The pursuit for innovation in non-drug, patient-centered care becomes urgently necessary when placed in the context of a culture managing an aggressive opioid crisis (which leads to the death of 40 people every day and an average of 27,500 overdose deaths a year).4

“In the current state of healthcare, most practitioners do not get a lot of one on one time, so if you can take time with people and explain why they are having pain and how physical therapy can give them a path out of pain, they are so appreciative and you can have a positive impact on their life,” says Rhodes of the practical small steps that make giant impacts in the lives of her patients.  

Students believe the training provided by such co-curricular programming is an invaluable supplement to their coursework, but while the rewards are high, so are the challenges.

“We are fully integrated into the healthcare team,” cites Emily Sagstetter, a senior in Athletic Training. “We have the opportunity to take what we have learned in the classroom that morning and apply it later that day which is something you really wouldn't get anywhere else.”

However, full integration means full responsibility.

“I remember starting my rotation and feeling overwhelmed by the pace of the day, and felt like I wasn't able to keep up,” recounts Sagstetter. Students are asked to persevere through these challenges, and, like Sagstetter, come out more prepared for the demands of the workforce. 

“By the end of my rotation I was able to help prepare for and document to the best of my abilities for each patient, and at the end of the day I felt a great sense of satisfaction in my skills,” says Sagstetter.

Image of woman diagnosing foot

Patrick shares that, “This experience will stay with me always, both in the magnitude of knowledge that I gained, but also the feeling of accomplishment when you can make a difference in someone’s life.”

From the impact students make in the lives of others to its demanding career preparations, the Physical Therapy Clinic leaves a lasting impression on Athletic Training students. 

Kershner says, “I can say that my patient interactions as an Athletic Training student did help strengthen my confidence in building patient rapport and clinical decision making as I have moved through graduate school, and for that I’m very grateful.”

Alumni placements also speak volumes to how well the Athletic Training program’s co-curricular partnerships help prepare students for successful careers. Purdue graduates are head and assistant trainers for NCAA conferences across the country, not to mention for the NFL and the NBA. Despite record high level of physician burnout and turnover,5 more than 85% of Athletic Training graduates from the last 20 years are still working in some area of healthcare.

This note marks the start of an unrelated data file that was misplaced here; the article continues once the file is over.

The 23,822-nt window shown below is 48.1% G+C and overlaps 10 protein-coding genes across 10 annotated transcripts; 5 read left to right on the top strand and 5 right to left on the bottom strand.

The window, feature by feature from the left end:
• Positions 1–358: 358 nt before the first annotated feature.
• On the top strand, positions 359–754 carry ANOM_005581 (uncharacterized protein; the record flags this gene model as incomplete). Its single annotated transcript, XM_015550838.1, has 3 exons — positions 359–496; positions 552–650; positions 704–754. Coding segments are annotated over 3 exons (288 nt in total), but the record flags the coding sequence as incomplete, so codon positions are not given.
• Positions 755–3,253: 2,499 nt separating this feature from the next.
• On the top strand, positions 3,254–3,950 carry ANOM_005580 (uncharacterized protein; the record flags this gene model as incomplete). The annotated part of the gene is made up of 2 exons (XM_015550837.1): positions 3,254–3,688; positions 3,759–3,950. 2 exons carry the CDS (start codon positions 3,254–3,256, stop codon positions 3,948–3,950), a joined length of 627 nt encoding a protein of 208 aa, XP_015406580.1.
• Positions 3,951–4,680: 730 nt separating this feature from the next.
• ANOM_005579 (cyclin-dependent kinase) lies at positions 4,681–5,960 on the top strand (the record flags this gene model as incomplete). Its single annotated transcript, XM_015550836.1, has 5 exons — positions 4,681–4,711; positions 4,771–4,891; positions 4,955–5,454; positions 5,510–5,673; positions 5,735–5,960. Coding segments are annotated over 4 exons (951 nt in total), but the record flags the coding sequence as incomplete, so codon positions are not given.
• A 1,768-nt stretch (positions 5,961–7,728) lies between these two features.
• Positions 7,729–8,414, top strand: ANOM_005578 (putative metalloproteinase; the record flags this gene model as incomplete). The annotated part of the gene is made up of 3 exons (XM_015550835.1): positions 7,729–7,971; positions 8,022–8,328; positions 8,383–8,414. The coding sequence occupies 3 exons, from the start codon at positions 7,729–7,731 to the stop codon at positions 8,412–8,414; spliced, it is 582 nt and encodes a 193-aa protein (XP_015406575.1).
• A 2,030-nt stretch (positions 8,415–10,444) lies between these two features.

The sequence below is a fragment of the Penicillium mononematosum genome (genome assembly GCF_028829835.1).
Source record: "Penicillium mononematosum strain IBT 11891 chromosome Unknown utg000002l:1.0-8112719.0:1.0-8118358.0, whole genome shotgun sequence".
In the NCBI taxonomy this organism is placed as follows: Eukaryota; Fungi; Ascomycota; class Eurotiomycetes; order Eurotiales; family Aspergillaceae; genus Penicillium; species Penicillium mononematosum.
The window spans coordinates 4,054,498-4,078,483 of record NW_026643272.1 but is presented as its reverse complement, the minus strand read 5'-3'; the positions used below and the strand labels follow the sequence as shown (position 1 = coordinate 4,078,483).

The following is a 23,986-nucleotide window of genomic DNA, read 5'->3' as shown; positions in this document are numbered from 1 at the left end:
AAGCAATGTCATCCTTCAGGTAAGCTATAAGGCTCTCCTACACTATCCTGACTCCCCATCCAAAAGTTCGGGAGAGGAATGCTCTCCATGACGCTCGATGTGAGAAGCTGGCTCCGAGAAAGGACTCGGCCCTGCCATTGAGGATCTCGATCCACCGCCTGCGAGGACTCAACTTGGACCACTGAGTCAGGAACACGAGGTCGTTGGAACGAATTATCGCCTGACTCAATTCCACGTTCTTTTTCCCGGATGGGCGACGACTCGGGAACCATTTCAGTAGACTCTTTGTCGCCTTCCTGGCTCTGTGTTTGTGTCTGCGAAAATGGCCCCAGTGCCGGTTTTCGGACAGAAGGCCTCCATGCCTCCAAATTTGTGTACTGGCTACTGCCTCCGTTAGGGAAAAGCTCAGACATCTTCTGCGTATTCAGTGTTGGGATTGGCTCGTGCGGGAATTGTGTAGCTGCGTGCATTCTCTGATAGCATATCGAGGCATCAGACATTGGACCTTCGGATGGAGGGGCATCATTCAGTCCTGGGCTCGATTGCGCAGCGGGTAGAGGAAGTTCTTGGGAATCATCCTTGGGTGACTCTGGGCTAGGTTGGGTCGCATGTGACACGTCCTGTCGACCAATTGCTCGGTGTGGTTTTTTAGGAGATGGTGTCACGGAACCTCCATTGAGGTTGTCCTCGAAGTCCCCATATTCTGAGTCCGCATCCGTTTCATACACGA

Small Steps to Giant Leaps

Since its launch almost 60 years ago, the Athletic Training program has proudly granted more than 400 Bachelor of Science degrees. According to the Bureau of Labor Statistics, demands for both Athletic Trainers and Physical Therapists are expected to rise much faster than average (at 19% and 22%, respectively) as the population ages, people stay active later into life and as awareness of sport-injury treatments advance.6 In response to advancements in the field, the program has currently suspended new admissions as it evolves. The program plans to reopen admission in 2022, then awarding its students with a professional master’s degree.

Image of woman conducting ultrasound 

Ready to make your small step?

Curricular Integration: If you are interested in integrating a co-curricular partnership into your program, class, or curriculum, contact the Office of the Vice Provost of Student Life.

Virtual Wellness: Are you a student, staff, or faculty pursuing ways to stay well from home? PUSH PT and Purdue Recreation and Wellness has developed innovative virtual programming, including 1-on-1 PT appointments.



  1. Center for Disease Control & Prevention. MMWR Morb Mortal; vol. 67(36).
  2. Journal of Exercise Rehabilitation 2019; vol. 15(2).
  3. Center for Disease Control & Prevention. National Health Statistics Report; vol. 19.
  4. Center for Disease Control & Prevention. MMWR Recomm Rep. vol. 65 (RR-1).
  5. Department of Health and Human Services. AHRQ. no. 17.
  6. US Bureau of Labor Statistics. Occupational Outlook: Healthcare Occupations.


Christy McCarter, graduate research assistant, Office of the Vice Provost for Student Life